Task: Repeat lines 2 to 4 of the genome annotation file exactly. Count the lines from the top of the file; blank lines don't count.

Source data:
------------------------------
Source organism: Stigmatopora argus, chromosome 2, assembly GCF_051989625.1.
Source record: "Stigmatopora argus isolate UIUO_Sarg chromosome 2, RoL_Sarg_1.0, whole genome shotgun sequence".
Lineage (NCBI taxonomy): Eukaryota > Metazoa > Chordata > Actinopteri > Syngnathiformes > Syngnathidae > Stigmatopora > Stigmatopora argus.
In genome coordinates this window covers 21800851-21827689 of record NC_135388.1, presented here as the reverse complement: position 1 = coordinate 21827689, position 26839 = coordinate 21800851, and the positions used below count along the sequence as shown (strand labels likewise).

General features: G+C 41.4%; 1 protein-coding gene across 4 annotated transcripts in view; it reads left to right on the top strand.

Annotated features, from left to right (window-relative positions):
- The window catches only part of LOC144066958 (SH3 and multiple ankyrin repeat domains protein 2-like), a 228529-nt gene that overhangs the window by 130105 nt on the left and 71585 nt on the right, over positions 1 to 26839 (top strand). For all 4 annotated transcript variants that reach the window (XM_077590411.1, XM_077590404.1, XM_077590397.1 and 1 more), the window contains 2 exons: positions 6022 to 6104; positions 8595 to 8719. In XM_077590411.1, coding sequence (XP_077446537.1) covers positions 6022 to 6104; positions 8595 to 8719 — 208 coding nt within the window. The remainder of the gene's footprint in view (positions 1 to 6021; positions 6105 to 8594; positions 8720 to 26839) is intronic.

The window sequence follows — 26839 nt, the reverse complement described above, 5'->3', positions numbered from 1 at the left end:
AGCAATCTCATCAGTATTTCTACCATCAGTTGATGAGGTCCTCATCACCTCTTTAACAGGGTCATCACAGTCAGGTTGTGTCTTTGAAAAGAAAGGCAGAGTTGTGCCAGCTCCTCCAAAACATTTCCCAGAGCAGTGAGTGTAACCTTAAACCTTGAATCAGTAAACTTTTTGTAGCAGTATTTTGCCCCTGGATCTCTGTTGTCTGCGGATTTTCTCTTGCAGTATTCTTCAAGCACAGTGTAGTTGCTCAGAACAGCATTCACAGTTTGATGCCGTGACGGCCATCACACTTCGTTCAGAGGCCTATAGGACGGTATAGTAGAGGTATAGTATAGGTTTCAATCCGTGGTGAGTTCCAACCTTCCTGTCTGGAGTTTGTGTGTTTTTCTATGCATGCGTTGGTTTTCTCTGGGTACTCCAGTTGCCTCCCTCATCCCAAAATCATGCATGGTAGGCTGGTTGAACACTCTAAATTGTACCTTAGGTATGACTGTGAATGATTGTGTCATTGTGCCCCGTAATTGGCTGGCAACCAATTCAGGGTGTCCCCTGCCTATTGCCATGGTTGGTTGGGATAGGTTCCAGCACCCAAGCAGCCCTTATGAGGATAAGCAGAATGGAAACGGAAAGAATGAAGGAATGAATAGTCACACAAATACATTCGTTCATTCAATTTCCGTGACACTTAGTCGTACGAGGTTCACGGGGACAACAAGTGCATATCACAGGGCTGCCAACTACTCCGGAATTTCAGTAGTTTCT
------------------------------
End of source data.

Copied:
Source record: "Stigmatopora argus isolate UIUO_Sarg chromosome 2, RoL_Sarg_1.0, whole genome shotgun sequence".
Lineage (NCBI taxonomy): Eukaryota > Metazoa > Chordata > Actinopteri > Syngnathiformes > Syngnathidae > Stigmatopora > Stigmatopora argus.
In genome coordinates this window covers 21800851-21827689 of record NC_135388.1, presented here as the reverse complement: position 1 = coordinate 21827689, position 26839 = coordinate 21800851, and the positions used below count along the sequence as shown (strand labels likewise).